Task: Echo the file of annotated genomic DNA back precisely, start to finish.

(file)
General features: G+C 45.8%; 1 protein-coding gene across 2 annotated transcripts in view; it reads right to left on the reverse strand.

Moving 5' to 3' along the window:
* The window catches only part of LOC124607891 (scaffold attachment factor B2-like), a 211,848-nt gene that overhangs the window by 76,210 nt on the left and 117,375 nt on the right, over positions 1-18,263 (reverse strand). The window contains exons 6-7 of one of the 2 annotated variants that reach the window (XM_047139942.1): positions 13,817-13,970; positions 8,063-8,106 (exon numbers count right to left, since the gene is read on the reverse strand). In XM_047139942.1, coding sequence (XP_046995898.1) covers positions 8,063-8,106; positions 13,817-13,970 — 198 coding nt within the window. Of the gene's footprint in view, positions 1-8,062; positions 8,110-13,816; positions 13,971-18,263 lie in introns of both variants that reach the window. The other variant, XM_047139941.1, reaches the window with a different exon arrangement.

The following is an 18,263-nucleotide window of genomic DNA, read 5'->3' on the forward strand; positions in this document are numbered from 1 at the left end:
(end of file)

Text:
General features: G+C 45.8%; 1 protein-coding gene across 2 annotated transcripts in view; it reads right to left on the reverse strand.

Moving 5' to 3' along the window:
* The window catches only part of LOC124607891 (scaffold attachment factor B2-like), a 211,848-nt gene that overhangs the window by 76,210 nt on the left and 117,375 nt on the right, over positions 1-18,263 (reverse strand). The window contains exons 6-7 of one of the 2 annotated variants that reach the window (XM_047139942.1): positions 13,817-13,970; positions 8,063-8,106 (exon numbers count right to left, since the gene is read on the reverse strand). In XM_047139942.1, coding sequence (XP_046995898.1) covers positions 8,063-8,106; positions 13,817-13,970 — 198 coding nt within the window. Of the gene's footprint in view, positions 1-8,062; positions 8,110-13,816; positions 13,971-18,263 lie in introns of both variants that reach the window. The other variant, XM_047139941.1, reaches the window with a different exon arrangement.

The following is an 18,263-nucleotide window of genomic DNA, read 5'->3' on the forward strand; positions in this document are numbered from 1 at the left end: